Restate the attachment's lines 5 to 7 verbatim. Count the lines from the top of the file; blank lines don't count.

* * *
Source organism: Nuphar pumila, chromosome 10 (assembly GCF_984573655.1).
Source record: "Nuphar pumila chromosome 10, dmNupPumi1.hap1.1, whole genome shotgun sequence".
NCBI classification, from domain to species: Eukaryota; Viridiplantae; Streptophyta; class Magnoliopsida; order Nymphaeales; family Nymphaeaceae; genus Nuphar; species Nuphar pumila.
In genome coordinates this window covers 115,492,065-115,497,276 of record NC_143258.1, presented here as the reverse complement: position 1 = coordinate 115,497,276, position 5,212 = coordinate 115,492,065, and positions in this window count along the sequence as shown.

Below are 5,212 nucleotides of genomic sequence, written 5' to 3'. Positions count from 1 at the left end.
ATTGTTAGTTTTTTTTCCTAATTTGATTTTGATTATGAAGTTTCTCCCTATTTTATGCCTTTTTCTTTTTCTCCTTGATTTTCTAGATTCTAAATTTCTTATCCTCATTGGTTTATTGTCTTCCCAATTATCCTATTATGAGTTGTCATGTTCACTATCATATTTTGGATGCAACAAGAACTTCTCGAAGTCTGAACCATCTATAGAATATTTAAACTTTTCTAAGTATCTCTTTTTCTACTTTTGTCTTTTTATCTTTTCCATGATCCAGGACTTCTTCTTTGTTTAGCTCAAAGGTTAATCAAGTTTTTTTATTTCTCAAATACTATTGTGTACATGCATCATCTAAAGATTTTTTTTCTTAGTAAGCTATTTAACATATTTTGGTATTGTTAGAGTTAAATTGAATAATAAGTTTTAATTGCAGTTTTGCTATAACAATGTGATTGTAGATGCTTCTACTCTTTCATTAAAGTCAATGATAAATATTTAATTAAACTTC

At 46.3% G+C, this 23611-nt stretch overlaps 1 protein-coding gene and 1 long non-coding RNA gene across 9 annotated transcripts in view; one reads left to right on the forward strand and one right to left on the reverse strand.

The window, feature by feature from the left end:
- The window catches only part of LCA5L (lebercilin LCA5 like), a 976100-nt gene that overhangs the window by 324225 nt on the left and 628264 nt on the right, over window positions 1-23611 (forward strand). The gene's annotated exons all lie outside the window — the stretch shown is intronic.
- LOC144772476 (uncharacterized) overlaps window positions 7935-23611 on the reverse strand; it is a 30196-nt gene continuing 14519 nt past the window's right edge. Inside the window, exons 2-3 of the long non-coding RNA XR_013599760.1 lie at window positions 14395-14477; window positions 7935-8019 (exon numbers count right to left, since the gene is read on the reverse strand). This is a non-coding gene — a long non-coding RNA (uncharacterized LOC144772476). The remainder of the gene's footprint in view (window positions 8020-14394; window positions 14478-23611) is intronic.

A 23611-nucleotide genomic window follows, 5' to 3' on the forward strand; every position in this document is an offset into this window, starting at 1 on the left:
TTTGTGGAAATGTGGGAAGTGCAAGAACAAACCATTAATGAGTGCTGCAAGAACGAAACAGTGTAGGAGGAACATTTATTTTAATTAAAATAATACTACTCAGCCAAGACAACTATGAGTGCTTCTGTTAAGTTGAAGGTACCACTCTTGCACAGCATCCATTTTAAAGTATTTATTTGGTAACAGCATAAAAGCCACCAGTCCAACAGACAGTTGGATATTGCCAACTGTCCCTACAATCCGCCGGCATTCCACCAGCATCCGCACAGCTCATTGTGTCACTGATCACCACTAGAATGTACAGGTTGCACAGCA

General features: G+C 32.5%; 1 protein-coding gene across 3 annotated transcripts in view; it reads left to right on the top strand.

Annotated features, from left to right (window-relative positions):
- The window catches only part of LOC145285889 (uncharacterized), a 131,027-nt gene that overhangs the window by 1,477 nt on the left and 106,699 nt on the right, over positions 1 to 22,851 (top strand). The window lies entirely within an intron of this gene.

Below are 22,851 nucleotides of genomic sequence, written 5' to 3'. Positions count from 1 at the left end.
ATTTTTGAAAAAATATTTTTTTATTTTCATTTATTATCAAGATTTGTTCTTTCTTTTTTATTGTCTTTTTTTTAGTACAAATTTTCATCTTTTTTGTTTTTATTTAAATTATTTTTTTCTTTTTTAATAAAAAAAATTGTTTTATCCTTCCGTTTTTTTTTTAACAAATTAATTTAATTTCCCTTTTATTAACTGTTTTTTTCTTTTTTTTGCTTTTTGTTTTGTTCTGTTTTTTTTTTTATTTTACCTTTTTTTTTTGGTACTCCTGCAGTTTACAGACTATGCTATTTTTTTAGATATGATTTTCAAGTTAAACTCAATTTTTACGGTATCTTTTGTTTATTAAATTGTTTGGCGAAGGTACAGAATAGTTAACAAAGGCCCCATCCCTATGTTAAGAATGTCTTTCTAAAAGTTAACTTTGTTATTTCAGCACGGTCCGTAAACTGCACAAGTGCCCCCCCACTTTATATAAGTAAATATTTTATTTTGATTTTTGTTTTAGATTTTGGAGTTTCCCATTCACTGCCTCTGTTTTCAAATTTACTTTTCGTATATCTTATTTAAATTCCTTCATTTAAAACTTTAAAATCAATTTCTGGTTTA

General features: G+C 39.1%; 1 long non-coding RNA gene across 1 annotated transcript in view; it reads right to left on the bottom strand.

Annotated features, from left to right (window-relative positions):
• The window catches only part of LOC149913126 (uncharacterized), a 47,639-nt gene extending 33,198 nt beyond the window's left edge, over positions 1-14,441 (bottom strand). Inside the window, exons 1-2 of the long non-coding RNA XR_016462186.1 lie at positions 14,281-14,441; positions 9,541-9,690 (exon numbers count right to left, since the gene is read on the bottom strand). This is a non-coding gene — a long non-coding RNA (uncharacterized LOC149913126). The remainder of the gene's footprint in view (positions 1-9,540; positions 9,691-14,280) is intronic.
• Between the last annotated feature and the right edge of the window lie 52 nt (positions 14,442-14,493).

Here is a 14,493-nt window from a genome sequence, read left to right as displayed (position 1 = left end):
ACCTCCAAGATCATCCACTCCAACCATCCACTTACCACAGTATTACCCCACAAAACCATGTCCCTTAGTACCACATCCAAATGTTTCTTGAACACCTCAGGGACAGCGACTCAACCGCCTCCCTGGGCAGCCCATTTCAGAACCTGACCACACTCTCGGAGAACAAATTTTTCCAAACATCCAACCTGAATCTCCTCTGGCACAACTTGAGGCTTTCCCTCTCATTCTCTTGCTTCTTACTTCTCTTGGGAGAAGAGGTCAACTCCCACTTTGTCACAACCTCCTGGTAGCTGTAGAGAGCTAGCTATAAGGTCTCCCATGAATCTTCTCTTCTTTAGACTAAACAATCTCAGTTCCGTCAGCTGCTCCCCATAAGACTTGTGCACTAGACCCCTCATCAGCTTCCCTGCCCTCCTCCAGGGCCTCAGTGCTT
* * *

Below are 5,212 nucleotides of genomic sequence, written 5' to 3'. Positions count from 1 at the left end.
ATTGTTAGTTTTTTTTCCTAATTTGATTTTGATTATGAAGTTTCTCCCTATTTTATGCCTTTTTCTTTTTCTCCTTGATTTTCTAGATTCTAAATTTCTTATCCTCATTGGTTTATTGTCTTCCCAATTATCCTATTATGAGTTGTCATGTTCACTATCATATTTTGGATGCAACAAGAACTTCTCGAAGTCTGAACCATCTATAGAATATTTAAACTTTTCTAAGTATCTCTTTTTCTACTTTTGTCTTTTTATCTTTTCCATGATCCAGGACTTCTTCTTTGTTTAGCTCAAAGGTTAATCAAGTTTTTTTATTTCTCAAATACTATTGTGTACATGCATCATCTAAAGATTTTTTTTCTTAGTAAGCTATTTAACATATTTTGGTATTGTTAGAGTTAAATTGAATAATAAGTTTTAATTGCAGTTTTGCTATAACAATGTGATTGTAGATGCTTCTACTCTTTCATTAAAGTCAATGATAAATATTTAATTAAACTTC

At 46.3% G+C, this 23611-nt stretch overlaps 1 protein-coding gene and 1 long non-coding RNA gene across 9 annotated transcripts in view; one reads left to right on the forward strand and one right to left on the reverse strand.